>If these machines use the standard UNIX approach of measuring cpu time
>in 1/100's of a second, then these cases need to be run with much
>longer vectors. They look like only 3-4 clock ticks for the fastest
>cases, and this leaves a 25-33% error in the estimates.
Spoilsport. OK, I reran the tests with vectors 4x longer than the
original program. These results are very repeatable and didn't vary
by more than 1% from run-to-run. (Yes, the first run is apt to be
slower due to faulting in the pages.)
1) Vistra 800b
Timing calibration ; time = 375.9999923408031 hundredths of a second
Increase the size of the arrays if this is <30
and your clock precision is =<1/100 second
Function Rate (MB/s) RMS time Min time Max time
Assignment: 147.6933 0.1331 0.1300 0.1400
Scaling : 147.6933 0.1341 0.1300 0.1400
Summing : 115.2000 0.2540 0.2500 0.2600
SAXPYing : 115.2000 0.2560 0.2500 0.2600
2) ST2000: no change needed. The 2000 has a relatively slow clock
rate and I'd already tried it with vectors twice as long without
seeing any difference; doubling it again still made no difference
(although the results started to vary more due to more contention for
the cpu from other sources).
>By the way, what is the clock speed on the Vistra 800b?
40 MHz. (FYI, this is also true for the V800e and V800ex, which are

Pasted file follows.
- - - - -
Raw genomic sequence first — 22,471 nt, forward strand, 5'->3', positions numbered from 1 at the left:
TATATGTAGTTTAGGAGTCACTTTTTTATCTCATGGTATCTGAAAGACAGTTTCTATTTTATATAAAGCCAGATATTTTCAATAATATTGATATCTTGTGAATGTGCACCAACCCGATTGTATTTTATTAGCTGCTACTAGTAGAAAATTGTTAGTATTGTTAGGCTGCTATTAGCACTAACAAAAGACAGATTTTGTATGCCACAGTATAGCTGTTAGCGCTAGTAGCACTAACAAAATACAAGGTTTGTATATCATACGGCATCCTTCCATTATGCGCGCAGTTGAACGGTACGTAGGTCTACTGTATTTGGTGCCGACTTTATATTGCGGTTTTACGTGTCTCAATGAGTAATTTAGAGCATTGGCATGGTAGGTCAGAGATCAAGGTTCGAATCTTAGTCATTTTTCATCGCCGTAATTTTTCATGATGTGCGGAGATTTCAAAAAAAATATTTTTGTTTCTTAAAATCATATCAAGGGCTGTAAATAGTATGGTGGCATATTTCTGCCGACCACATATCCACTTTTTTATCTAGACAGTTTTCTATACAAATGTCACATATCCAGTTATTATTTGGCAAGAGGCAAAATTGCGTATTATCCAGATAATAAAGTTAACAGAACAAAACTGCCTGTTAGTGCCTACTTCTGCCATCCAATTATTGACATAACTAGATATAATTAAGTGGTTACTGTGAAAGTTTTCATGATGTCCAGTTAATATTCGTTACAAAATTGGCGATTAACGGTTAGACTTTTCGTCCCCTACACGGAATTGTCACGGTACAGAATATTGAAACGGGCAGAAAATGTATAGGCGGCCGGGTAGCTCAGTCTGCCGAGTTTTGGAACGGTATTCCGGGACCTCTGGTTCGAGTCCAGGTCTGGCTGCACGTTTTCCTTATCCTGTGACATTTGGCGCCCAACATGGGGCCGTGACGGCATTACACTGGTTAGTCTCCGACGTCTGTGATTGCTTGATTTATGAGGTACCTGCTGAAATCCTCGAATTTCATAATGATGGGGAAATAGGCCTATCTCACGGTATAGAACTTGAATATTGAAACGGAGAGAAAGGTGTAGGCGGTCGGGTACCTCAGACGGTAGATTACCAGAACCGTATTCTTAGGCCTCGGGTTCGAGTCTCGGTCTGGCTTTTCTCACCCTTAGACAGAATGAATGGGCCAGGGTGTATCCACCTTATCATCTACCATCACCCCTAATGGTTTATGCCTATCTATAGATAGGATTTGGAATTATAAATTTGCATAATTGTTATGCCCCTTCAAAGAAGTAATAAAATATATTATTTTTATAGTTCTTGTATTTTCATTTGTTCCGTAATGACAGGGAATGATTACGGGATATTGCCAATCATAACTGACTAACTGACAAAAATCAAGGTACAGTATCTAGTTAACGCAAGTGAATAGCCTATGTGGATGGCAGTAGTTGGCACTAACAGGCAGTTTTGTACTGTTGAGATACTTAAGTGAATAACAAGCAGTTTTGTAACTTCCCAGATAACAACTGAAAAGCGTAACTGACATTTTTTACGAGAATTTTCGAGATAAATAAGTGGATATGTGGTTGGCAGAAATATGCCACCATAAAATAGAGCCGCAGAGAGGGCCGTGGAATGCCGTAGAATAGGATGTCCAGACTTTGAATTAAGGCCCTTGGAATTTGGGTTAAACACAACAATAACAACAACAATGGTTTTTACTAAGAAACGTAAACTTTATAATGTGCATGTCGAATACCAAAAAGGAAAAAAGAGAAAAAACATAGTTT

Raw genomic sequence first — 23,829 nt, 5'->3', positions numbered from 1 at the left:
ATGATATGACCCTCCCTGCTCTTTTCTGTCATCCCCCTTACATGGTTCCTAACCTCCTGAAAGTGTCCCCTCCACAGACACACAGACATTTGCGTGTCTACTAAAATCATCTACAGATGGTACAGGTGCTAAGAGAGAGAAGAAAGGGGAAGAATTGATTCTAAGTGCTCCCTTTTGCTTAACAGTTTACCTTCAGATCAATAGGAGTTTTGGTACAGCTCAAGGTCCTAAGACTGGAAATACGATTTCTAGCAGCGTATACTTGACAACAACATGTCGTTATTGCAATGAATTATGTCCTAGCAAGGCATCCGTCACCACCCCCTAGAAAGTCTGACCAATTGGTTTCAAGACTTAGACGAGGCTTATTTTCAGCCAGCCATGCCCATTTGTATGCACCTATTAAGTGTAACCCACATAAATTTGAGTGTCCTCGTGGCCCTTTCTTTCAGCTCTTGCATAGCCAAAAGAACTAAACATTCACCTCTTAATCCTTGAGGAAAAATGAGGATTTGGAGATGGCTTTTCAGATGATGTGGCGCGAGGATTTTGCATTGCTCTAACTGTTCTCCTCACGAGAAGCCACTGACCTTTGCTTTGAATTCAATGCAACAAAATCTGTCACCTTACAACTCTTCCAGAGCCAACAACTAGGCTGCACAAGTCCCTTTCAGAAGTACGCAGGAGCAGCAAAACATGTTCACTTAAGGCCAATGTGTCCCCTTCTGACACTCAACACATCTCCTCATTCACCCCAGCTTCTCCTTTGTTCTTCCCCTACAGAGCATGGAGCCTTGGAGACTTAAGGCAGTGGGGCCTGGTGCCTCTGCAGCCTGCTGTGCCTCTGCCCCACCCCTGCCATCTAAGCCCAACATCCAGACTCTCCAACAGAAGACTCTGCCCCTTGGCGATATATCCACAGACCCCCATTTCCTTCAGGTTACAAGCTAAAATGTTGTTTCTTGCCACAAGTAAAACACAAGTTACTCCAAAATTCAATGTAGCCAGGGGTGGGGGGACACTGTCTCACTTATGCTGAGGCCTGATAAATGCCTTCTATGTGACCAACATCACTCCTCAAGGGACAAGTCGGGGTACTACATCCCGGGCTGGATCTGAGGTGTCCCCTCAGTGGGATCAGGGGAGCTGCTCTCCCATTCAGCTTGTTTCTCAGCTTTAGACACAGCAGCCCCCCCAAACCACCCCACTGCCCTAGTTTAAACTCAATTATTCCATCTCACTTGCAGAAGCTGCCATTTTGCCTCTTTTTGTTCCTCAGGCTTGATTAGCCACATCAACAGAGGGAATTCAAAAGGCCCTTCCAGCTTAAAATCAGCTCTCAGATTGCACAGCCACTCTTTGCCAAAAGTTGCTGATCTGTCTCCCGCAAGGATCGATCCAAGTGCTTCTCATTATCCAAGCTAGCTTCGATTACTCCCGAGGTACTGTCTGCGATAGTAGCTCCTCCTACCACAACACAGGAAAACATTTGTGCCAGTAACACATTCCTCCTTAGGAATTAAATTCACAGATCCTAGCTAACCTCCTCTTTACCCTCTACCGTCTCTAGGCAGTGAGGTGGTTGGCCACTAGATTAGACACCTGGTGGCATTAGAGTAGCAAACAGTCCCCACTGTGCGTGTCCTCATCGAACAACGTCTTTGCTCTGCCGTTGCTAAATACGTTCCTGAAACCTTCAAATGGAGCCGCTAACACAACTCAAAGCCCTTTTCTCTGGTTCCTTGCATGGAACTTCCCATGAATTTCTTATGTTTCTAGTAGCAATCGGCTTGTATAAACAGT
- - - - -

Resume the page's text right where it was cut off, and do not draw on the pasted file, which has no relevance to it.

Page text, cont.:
different graphics, not different host architecture.)
>And is the ST2000 one of the older MIPS-based machines?
Nope. That's the P2/P3 (now known as the ST1500 and ST3000). The
ST2000 is the original Stellar architecture (proprietary). Still
being sold, (including refurbished used machines, mostly the earlier
but very similar ST1000), and the price/perf isn't bad at all.
>I have access to a P3 that I will get this stuff run on, too....
Good. I tried it myself here and got numbers in the ballpark of the
ST2000 (slightly better, maybe 15%), but since I'm an old Stellarite,
I wasn't sure I was using the compiler/system to best advantage. (I
don't even know all the details on the ST2000 -- "Dammit, Jim, I'm a
kernel programmer, not a benchmarker!")
-- David Wright, Stardent Computer Inc
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